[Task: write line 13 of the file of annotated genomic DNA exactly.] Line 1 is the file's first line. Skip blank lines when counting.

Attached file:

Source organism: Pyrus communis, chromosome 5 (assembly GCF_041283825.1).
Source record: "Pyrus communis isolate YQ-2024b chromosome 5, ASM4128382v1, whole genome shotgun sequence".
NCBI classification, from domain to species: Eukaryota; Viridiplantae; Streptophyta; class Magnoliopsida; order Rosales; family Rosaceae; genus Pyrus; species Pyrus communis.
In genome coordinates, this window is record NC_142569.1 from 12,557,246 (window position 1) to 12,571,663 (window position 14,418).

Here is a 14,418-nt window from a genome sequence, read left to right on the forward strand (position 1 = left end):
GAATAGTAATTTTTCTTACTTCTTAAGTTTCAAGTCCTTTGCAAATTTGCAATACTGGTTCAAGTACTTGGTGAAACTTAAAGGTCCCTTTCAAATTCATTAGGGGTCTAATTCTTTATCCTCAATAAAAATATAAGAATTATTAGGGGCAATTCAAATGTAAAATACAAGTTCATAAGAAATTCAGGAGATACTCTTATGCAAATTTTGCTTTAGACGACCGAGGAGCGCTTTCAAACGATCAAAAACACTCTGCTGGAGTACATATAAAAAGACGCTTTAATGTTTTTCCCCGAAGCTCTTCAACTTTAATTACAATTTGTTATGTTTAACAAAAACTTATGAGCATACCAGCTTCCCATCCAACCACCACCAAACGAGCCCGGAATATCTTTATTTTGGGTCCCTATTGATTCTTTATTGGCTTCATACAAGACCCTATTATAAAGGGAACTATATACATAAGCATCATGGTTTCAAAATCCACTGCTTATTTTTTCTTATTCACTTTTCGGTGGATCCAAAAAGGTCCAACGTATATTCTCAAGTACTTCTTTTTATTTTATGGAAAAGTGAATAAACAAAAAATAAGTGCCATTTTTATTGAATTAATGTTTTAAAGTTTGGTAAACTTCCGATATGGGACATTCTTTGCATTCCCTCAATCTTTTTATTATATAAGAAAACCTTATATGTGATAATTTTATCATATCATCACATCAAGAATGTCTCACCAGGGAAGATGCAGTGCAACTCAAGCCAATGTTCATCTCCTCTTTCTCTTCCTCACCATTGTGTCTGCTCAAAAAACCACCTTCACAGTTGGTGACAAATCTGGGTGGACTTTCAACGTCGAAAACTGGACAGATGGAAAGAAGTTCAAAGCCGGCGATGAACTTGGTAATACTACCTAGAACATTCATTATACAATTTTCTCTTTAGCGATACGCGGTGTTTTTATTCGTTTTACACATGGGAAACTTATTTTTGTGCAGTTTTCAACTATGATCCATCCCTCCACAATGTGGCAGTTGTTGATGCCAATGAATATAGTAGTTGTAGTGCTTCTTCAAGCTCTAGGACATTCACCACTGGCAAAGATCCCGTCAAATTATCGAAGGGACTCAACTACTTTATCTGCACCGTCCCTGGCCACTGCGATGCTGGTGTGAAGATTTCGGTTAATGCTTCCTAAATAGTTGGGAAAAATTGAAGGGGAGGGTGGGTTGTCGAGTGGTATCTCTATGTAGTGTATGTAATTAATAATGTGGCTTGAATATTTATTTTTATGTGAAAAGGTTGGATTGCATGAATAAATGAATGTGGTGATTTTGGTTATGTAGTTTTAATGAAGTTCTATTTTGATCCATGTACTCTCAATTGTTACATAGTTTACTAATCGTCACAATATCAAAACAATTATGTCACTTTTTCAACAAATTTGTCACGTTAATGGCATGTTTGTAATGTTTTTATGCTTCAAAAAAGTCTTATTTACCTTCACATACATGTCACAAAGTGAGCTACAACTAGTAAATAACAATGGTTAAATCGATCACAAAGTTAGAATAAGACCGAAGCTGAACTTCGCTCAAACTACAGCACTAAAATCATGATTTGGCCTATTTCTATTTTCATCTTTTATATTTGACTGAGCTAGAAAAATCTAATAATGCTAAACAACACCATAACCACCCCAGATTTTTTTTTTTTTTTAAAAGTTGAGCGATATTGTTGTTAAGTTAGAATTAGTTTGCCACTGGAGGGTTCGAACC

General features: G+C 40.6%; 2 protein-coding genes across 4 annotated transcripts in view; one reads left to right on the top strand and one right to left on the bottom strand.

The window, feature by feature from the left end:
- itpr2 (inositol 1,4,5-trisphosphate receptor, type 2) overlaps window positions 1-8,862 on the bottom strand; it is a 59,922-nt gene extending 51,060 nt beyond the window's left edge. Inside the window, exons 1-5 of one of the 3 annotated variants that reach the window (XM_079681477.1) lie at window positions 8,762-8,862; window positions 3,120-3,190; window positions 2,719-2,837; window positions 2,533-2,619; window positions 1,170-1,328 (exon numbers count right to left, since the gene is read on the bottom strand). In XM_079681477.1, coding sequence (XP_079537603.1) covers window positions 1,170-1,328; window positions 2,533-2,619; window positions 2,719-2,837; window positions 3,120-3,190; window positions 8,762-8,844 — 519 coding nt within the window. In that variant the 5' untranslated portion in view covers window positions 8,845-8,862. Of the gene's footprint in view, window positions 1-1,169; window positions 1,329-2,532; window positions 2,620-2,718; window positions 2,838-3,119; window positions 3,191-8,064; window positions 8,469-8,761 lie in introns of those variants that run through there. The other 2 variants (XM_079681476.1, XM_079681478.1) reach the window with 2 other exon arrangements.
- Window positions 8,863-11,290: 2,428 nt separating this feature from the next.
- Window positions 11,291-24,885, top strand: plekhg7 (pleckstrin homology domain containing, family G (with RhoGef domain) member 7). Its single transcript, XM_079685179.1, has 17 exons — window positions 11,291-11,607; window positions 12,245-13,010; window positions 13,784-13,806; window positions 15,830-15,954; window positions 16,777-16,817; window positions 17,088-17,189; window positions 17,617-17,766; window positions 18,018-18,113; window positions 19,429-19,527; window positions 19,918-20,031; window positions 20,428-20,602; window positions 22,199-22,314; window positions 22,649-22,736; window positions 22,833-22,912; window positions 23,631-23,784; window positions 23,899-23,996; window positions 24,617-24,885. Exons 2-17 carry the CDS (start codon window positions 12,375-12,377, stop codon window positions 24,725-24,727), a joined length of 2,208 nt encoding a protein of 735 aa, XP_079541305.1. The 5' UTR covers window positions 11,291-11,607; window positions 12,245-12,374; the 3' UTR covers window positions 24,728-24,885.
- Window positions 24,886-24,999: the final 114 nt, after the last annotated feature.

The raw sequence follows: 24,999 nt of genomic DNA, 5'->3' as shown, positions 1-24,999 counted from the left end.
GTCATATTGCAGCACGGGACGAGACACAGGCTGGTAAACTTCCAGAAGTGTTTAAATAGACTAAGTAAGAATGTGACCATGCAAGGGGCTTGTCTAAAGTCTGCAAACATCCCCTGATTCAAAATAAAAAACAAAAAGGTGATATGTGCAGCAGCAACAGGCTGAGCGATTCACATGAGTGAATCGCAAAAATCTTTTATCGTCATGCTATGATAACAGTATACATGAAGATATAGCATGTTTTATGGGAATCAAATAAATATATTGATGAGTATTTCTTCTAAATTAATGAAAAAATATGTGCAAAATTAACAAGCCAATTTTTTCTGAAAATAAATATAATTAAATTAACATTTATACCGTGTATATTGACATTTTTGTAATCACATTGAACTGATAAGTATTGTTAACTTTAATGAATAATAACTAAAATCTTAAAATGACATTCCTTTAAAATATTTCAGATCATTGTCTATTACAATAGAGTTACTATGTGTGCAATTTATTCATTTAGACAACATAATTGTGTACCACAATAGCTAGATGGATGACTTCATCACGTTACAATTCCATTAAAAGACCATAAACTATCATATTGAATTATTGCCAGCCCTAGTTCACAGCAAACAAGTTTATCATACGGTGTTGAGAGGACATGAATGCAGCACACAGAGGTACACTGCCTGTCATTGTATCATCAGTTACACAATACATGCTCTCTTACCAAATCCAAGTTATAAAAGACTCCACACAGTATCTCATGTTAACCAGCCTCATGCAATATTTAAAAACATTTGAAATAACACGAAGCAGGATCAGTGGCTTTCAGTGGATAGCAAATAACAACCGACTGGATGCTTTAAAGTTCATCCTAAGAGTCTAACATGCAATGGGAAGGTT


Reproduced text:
The raw sequence follows: 24,999 nt of genomic DNA, 5'->3' as shown, positions 1-24,999 counted from the left end.